The following comes from an April 25 Catholic Voice article by Michele Jurich:

Catholics from around California converged on Sacramento to visit their elected representatives and advocate for legislation on Catholic Advocacy Day.

The issues they discussed on April 19 ranged from additions to the assisted-suicide legislation passed last year, and matters of restorative justice, human trafficking and tax relief for teachers.

In scheduled meetings with Assembly members and state senators, or in some cases, members of their staffs, the diocesan representatives expressed their opposition to two actions under consideration: the establishment of a state-funded 800 telephone number to provide information on the end-of-life option and another that would provide state funds to Medi-Cal recipients to end their own lives.

Before heading to the Capitol, the California Catholics attended a prayer service, led by Sacramento Bishop Jaime Soto, in the hall of the Cathedral of the Blessed Sacrament.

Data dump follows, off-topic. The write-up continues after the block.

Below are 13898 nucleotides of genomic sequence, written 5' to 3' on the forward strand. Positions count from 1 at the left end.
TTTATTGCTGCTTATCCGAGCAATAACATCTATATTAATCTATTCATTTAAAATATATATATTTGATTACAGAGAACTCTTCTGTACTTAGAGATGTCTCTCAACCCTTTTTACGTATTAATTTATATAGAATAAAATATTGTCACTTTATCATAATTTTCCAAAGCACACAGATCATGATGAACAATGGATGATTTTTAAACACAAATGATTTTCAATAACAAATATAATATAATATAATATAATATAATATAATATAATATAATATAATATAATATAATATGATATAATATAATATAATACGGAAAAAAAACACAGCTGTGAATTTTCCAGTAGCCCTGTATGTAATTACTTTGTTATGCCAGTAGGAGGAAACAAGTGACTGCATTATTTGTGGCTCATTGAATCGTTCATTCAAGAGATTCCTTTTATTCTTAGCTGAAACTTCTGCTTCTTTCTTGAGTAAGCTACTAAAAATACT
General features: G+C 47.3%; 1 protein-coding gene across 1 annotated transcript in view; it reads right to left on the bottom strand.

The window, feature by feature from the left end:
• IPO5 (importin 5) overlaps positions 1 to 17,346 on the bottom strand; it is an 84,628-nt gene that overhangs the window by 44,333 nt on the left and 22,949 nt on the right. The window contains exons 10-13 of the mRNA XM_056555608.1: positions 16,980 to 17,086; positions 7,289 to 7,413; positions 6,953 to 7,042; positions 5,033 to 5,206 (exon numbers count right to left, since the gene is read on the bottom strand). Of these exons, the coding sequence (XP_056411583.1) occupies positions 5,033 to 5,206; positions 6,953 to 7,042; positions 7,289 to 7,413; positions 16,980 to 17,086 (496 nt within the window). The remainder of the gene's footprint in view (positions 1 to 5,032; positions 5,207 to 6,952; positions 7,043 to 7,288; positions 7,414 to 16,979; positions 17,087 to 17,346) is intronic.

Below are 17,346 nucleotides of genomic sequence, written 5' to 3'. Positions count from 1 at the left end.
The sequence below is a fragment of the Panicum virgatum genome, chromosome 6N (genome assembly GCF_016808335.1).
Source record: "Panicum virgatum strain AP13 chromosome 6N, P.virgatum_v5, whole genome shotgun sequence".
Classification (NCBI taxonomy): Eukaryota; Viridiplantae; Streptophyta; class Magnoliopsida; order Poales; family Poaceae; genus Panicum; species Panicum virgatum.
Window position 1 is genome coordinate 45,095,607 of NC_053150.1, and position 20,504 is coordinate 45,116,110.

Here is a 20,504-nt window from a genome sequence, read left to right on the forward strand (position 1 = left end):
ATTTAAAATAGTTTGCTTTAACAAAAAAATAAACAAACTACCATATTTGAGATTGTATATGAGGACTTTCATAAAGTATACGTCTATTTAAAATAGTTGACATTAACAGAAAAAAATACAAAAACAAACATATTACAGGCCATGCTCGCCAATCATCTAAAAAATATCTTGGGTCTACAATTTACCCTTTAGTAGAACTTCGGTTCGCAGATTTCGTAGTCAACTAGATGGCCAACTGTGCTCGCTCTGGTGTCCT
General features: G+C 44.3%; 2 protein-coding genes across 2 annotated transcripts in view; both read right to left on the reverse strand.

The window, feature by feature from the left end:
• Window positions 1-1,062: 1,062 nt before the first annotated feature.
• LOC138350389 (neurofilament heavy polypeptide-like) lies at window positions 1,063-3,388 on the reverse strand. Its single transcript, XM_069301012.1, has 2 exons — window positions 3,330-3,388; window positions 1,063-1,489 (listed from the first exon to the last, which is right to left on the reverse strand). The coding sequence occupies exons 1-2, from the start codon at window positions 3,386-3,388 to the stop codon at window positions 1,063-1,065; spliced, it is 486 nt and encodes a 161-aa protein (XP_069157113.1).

Ned Dolejsi of the California Catholic Conference told the 100 assembled participants about the busy day ahead of them, offering brief descriptions of the legislation on the table, and reminding them that they are the “voices of many.”

“I don’t think we changed any legislators’ minds on the issue of assisted suicide,” Gwen Watson said after visits at three offices. “But I felt we made the aides we spoke with better informed on the matter of the toll-free phone number.

Irene Alonso-Perez said she has been active in her parish’s family-to-family program with Catholic Charities, and is now involved in efforts to fight human trafficking.

Jaime Perez, her husband, said the issue of the tax relief for teachers hit home. The Catholic group is advocating for a tax credit for teachers who, within five years after receiving their credential, must complete continuing education that can cost about $2,500.